Three Things: Arsenal vs. Bayern Munich

Posted by John Brewin

Manuel Neuer saves Mesut Ozil's penalty kick.GettyImagesManuel Neuer saves Mesut Ozil's penalty kick.

LONDON -- Three thoughts on Bayern Munich's 2-0 win versus Arsenal in a Champions League last-16, first-leg match.

1. Arsenal pay the penalty

Arsene Wenger ranted and raved. He even showed off miming skills in telling Arjen Robben of his belief that the Dutchman had dived. Two spot kicks had swung the tie away from Arsenal, even if neither was converted.

As against Liverpool on Sunday, the aim for the hosts had been to hold off an early onslaught, and take chances through transition play. Alex Oxlade-Chamberlain, flying in the early stages, was the most likely outlet for success, but then Mesut Ozil committed the crime of not making a keeper work to save a spot kick.

The playmaker won the penalty himself: His cut-back meant Jerome Boateng could not get out of his way. The defender was duped but the embarrassment was soon with Ozil.

The effort embodied the casualness that is becoming his critics’ leading gambit. A stutter-step did not fool his international colleague, keeper Manuel Neuer, whose strong-armed punch was delivered with much more venom than Ozil’s kick.

- Report: Bayern prevail at the Emirates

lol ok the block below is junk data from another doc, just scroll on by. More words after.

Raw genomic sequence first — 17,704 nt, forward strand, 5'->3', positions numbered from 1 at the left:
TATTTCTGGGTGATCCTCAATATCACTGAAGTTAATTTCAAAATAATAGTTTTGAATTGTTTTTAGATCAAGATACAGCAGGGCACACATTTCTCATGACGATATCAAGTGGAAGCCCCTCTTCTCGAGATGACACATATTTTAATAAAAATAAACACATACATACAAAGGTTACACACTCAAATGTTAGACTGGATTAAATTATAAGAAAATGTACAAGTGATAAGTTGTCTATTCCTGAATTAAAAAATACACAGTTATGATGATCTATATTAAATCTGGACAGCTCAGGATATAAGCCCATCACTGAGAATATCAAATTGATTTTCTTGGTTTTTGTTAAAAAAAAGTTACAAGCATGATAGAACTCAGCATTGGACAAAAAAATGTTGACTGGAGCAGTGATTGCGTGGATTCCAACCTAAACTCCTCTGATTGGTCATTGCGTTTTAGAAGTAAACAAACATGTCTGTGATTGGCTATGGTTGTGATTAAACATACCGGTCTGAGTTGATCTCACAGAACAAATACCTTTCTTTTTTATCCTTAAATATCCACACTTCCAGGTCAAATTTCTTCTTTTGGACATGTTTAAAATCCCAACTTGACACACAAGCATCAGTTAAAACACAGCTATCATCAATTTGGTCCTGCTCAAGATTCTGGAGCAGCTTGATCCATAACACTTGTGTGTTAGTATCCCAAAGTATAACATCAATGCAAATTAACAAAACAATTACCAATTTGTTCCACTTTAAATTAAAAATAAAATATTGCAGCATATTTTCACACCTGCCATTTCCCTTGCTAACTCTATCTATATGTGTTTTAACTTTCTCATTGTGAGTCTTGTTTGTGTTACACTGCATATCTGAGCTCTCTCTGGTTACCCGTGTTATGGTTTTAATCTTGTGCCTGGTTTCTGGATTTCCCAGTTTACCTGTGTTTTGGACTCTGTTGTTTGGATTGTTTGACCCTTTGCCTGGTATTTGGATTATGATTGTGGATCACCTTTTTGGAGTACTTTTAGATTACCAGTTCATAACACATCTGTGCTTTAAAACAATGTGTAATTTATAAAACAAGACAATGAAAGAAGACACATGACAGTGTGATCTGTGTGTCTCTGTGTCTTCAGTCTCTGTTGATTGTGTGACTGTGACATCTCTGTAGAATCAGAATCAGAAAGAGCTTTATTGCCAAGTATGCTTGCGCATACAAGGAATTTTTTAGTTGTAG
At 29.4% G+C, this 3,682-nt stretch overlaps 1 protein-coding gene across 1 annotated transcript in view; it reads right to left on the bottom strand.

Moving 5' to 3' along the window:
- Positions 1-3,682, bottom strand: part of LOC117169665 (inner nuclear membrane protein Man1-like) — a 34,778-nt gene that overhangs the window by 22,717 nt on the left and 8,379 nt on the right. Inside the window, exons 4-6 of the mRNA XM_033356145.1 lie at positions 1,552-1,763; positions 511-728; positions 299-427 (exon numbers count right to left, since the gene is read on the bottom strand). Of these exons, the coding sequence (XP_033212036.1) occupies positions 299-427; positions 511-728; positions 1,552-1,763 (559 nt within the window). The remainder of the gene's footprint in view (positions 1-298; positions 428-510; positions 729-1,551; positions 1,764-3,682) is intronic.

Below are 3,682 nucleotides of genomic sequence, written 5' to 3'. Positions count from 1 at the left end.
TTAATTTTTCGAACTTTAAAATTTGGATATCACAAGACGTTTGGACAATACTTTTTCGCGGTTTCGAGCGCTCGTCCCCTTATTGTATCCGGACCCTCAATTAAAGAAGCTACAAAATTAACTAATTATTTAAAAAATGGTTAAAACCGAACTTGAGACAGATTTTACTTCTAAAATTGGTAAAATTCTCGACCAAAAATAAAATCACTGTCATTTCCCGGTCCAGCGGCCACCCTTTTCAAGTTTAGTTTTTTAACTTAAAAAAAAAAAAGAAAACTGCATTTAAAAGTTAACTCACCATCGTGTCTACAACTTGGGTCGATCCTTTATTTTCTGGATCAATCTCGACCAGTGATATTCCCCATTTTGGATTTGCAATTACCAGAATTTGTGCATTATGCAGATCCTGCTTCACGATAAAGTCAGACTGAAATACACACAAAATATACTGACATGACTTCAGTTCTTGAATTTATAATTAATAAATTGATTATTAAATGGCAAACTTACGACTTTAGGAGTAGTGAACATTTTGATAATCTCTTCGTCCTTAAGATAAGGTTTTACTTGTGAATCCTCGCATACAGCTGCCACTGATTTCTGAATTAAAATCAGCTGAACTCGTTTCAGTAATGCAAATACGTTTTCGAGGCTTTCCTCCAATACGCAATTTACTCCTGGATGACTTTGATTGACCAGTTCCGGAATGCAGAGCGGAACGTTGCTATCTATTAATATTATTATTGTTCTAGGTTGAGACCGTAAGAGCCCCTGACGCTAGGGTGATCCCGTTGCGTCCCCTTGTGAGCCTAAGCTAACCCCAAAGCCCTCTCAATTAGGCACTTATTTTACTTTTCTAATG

A penalty at the other end was soon the source of Arsene's ire. Toni Kroos’ chipped ball slipped in Robben, and Wojciech Szczesny could not prevent himself from clattering the Dutchman.

Somehow, though, David Alaba’s penalty was even worse than Ozil’s: At least the Arsenal man’s counted as a shot on target. This was spot-kick taking of Manchester United versus Sunderland vintage.

Bayern, though, had gained a man advantage from their howler. Szczesny had to be red-carded by the letter of the law, even if the rules are unfair in giving players a triple punishment of penalty, dismissal and suspension.

It was in the space left by Santi Cazorla’s withdrawal for Lukasz Fabianski that Bayern got the away goal they had come for. Nine minutes after halftime, Toni Kroos stepped onto a Philipp Lahm pass and top-spinned his strike into the net. Minimal backlift belied the venom of a superb finish.

Wenger may have felt that his team could ride out the storm and regroup for a return trip to Munich. A one-goal deficit would not have been so bad but, like Manchester City in the Nou Camp, Arsenal now need a minor miracle to be in the last eight. Ozil, a 42 million pound man who completed only 54 percent of his passes, does not look anything like the man to inspire it.

Lahm, who has become one of the world’s best under Pep Guardiola, was the supplier of the felling blow, crossing for Thomas Muller, who took advantage of Javi Martinez pulling Claudio Pizarro out of position and killed off Arsenal.

2. Pep prefers Kroos control

Far less a power outlet than under Jupp Heynckes, Bayern now play with patience rather than power, and Pep Guardiola’s philosophy is deeply branded on them.

Similarities with Barcelona at Manchester City on Tuesday were notable. Bayern toyed with Arsenal, especially once the home team were down to 10 men.

However, while City troubled Barca’s back line at times at Eastlands when a man down, Bayern tortuously turned the screw. Their movement is far superior to Guardiola’s old club and hugely reminiscent of his own Blaugrana team.